Lab Report Example 2
Example Lab Report Lab 2.5.1: Basic Switch Configuration
What we did
In this lab we practiced a very basic switch configuration consisting of one switch, and two PC’s. The first PC was connected to the switch with a Ethernet patch cable, or a straight through copper cable, and a console cable, or a rollover cable. The second PC was left unconnected to the switch. It was used later in the lab for testing purposes. Once the lab topology was properly cabled, we established a console session to configure the switch. The first thing we did was to erase the existing configuration and verify the switch had returned to the default settings by viewing the output of the “show running-config” and “show startup-config” exec commands. Next we investigated the vlan1 interface by issuing the “show interface vlan1” and “show ip interface vlan1” commands. We continued investigating the configuration of the switch with the “show version” command to display information about the Cisco IOS operating system. We then used the “show interface fastethernet 0/18” command to examine the properties of the port connected to PC1. Then we issued the “show vlan” and “show flash” commands to verify the default vlan settings and the view the contents of the flash directory.
After we investigated the default switch settings, using the various “show” commands, we created a basic configuration on the switch. This procedure was familiar to us, since it is very similar to the steps we used for configuring a router. We first entered into global config mode to assign a name to the switch with the “hostname” command. Then we assigned a password to the console connection and the vty lines 0-15. It was important to remember the “login” command to enable the console and line connections for use. The next step was to create vlan 99 and assign it an IP address and a range of ports. Once again it was important to enter the “no shutdown” command to enable the vlan interface, even if the ports status remains down, because nothing is physically connected to it. We also assign the switch a default gateway IP address, even though it was not necessary in this lab procedure. The PC was configured with an IP address and a default gateway as well. The port speed and duplex settings were configured for the fast ethernet interface on the switch. After we finished entering the basic switch configuration, we saved it to NVRAM by using the “copy run start” command. We continued to use the “show” command to investigate the MAC address table. We were able to see how it gets populated with IP addresses statically by manualy entering in an address with the “mac-address-table static [mac address] interface fastethernet 0/18 vlan 99,” and dynamically when PC1 was connected.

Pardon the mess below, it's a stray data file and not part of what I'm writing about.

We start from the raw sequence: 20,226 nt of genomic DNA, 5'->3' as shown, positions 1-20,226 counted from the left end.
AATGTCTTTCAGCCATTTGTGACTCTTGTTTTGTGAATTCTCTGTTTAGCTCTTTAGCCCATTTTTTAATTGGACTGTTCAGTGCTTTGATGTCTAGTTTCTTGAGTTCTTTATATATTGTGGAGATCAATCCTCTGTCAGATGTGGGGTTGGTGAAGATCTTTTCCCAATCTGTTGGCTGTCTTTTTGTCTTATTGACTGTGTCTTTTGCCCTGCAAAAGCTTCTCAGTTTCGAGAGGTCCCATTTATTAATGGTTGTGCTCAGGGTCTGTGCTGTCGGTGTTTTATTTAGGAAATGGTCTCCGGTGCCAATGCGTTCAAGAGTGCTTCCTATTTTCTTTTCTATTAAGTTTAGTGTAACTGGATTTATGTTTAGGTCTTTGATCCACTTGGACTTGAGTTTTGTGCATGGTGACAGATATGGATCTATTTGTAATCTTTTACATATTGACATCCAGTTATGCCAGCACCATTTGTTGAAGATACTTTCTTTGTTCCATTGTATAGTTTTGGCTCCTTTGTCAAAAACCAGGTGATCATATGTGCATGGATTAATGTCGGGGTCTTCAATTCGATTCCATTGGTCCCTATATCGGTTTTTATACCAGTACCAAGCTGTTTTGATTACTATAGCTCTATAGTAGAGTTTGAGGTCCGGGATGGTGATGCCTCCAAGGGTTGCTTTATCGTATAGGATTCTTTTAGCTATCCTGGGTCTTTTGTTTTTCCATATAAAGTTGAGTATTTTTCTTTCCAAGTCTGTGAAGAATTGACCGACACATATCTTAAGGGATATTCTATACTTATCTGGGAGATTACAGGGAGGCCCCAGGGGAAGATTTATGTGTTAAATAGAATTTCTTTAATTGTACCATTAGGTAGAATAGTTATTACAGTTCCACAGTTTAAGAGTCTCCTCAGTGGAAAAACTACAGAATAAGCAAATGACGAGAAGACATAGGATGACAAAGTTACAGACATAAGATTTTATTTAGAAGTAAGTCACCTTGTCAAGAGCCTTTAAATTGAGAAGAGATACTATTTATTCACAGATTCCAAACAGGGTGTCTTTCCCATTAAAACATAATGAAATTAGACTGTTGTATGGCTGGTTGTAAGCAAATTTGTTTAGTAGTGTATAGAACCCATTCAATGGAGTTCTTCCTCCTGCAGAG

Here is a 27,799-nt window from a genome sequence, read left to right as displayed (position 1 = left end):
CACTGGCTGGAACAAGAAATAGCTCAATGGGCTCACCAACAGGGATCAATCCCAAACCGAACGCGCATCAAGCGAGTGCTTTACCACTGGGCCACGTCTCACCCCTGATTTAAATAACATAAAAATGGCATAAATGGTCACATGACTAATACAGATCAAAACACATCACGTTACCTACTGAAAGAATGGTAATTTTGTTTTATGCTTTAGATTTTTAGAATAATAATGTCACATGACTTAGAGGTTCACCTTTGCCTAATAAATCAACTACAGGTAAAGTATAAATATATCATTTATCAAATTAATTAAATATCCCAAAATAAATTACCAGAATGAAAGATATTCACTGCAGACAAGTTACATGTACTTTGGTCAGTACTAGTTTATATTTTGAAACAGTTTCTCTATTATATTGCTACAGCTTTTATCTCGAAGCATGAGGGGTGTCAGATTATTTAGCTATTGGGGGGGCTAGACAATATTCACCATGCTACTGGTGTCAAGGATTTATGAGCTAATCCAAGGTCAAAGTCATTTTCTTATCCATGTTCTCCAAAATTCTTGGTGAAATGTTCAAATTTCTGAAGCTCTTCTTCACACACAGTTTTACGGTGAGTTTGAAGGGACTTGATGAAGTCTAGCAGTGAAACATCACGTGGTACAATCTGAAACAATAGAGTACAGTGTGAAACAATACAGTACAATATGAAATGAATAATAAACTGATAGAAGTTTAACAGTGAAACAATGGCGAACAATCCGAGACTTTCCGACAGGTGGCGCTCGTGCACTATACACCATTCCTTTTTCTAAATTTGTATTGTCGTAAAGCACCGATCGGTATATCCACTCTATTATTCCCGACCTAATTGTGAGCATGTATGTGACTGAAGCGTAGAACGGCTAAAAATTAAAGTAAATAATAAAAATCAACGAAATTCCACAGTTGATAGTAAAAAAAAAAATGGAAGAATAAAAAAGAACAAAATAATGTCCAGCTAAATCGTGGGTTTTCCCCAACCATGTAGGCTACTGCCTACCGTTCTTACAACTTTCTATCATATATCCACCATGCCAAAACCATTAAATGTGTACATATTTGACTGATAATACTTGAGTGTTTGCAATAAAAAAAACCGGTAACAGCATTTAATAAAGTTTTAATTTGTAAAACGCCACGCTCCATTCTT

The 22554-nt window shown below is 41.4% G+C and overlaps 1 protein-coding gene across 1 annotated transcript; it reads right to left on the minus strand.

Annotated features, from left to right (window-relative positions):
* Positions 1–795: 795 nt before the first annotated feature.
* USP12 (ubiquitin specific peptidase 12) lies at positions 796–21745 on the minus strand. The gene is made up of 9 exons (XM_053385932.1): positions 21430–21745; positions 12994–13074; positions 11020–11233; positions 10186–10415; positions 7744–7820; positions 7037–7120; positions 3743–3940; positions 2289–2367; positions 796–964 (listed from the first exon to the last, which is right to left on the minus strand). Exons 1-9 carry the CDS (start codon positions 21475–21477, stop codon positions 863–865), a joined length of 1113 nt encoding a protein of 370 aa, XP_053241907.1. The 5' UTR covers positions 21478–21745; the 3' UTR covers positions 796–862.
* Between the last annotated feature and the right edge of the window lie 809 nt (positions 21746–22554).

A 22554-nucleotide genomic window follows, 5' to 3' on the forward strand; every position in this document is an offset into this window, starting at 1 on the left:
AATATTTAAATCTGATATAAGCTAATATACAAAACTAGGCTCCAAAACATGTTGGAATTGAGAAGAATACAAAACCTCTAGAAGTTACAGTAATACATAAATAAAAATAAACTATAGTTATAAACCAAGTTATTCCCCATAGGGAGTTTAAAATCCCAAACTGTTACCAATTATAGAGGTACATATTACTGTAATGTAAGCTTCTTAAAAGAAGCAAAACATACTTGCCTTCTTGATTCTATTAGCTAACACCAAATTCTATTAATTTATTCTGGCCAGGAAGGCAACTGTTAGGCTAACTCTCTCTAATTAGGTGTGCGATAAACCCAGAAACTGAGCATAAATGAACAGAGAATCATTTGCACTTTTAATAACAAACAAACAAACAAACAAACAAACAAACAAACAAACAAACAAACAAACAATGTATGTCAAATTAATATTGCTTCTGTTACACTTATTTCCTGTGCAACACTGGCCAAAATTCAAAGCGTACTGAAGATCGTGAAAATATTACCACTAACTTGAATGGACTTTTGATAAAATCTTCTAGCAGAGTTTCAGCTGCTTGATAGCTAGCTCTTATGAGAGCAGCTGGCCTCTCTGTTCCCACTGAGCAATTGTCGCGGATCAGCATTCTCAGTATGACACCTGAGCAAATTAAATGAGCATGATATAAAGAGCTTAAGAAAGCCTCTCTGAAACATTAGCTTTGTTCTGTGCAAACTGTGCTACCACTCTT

The next step of the lab was to configure the port security settings. We configured PC2 with an IP address and a default gateway, but left it unconnected to the switch. Then we examined the various port security settings with the “switchport port-security ?” command. In the configuration interface prompt for fast ethernet 0/18 we set the maximum number of computers that can be connected to the switch to two. We told the switch to learn the mac address of devices connected to it dynamically, to block traffic from an invalid host connection, and later to shutdown if a violation occurs. We connected PC2, as a rogue host and determined the security settings did shut down the interface. Finally, we reactivated the port cleared the switch configuration and cleaned up our cabling.